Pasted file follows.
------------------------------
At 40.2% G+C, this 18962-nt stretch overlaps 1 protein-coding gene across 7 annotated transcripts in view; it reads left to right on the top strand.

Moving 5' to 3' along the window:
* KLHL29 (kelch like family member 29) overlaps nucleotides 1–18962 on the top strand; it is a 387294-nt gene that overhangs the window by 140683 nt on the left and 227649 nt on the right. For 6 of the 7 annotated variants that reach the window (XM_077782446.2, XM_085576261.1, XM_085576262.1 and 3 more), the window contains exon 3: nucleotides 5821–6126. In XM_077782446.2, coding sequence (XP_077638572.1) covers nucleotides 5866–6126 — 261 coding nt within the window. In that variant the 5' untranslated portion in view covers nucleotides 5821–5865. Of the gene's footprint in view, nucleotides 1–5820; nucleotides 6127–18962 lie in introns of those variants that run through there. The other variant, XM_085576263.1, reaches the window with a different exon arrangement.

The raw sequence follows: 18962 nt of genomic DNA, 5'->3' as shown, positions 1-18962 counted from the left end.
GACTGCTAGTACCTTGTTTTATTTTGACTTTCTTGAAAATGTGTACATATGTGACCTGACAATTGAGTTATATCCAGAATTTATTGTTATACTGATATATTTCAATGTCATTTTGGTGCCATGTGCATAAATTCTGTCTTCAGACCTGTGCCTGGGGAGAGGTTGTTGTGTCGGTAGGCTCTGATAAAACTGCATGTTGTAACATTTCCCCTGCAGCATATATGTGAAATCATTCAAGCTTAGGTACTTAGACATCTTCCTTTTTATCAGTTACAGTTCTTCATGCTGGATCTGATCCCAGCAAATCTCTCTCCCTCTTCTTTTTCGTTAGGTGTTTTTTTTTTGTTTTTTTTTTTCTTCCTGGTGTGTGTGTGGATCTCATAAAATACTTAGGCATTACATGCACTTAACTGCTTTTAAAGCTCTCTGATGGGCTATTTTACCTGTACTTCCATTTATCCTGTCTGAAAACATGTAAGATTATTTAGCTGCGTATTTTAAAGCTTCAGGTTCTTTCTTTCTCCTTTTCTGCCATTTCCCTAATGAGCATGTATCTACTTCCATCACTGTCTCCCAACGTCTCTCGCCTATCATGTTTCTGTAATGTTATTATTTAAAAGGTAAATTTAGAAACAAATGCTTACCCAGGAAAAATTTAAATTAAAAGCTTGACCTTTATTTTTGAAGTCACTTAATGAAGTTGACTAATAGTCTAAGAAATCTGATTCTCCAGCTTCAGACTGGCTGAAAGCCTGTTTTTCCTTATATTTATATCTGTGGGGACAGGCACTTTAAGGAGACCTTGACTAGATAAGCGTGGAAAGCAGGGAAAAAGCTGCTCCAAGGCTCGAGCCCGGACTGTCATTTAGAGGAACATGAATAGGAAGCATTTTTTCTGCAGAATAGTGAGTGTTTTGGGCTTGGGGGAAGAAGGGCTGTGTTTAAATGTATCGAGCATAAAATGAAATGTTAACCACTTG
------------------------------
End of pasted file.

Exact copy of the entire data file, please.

At 40.2% G+C, this 18962-nt stretch overlaps 1 protein-coding gene across 7 annotated transcripts in view; it reads left to right on the top strand.

Moving 5' to 3' along the window:
* KLHL29 (kelch like family member 29) overlaps nucleotides 1–18962 on the top strand; it is a 387294-nt gene that overhangs the window by 140683 nt on the left and 227649 nt on the right. For 6 of the 7 annotated variants that reach the window (XM_077782446.2, XM_085576261.1, XM_085576262.1 and 3 more), the window contains exon 3: nucleotides 5821–6126. In XM_077782446.2, coding sequence (XP_077638572.1) covers nucleotides 5866–6126 — 261 coding nt within the window. In that variant the 5' untranslated portion in view covers nucleotides 5821–5865. Of the gene's footprint in view, nucleotides 1–5820; nucleotides 6127–18962 lie in introns of those variants that run through there. The other variant, XM_085576263.1, reaches the window with a different exon arrangement.

The raw sequence follows: 18962 nt of genomic DNA, 5'->3' as shown, positions 1-18962 counted from the left end.
GACTGCTAGTACCTTGTTTTATTTTGACTTTCTTGAAAATGTGTACATATGTGACCTGACAATTGAGTTATATCCAGAATTTATTGTTATACTGATATATTTCAATGTCATTTTGGTGCCATGTGCATAAATTCTGTCTTCAGACCTGTGCCTGGGGAGAGGTTGTTGTGTCGGTAGGCTCTGATAAAACTGCATGTTGTAACATTTCCCCTGCAGCATATATGTGAAATCATTCAAGCTTAGGTACTTAGACATCTTCCTTTTTATCAGTTACAGTTCTTCATGCTGGATCTGATCCCAGCAAATCTCTCTCCCTCTTCTTTTTCGTTAGGTGTTTTTTTTTTGTTTTTTTTTTTCTTCCTGGTGTGTGTGTGGATCTCATAAAATACTTAGGCATTACATGCACTTAACTGCTTTTAAAGCTCTCTGATGGGCTATTTTACCTGTACTTCCATTTATCCTGTCTGAAAACATGTAAGATTATTTAGCTGCGTATTTTAAAGCTTCAGGTTCTTTCTTTCTCCTTTTCTGCCATTTCCCTAATGAGCATGTATCTACTTCCATCACTGTCTCCCAACGTCTCTCGCCTATCATGTTTCTGTAATGTTATTATTTAAAAGGTAAATTTAGAAACAAATGCTTACCCAGGAAAAATTTAAATTAAAAGCTTGACCTTTATTTTTGAAGTCACTTAATGAAGTTGACTAATAGTCTAAGAAATCTGATTCTCCAGCTTCAGACTGGCTGAAAGCCTGTTTTTCCTTATATTTATATCTGTGGGGACAGGCACTTTAAGGAGACCTTGACTAGATAAGCGTGGAAAGCAGGGAAAAAGCTGCTCCAAGGCTCGAGCCCGGACTGTCATTTAGAGGAACATGAATAGGAAGCATTTTTTCTGCAGAATAGTGAGTGTTTTGGGCTTGGGGGAAGAAGGGCTGTGTTTAAATGTATCGAGCATAAAATGAAATGTTAACCACTTG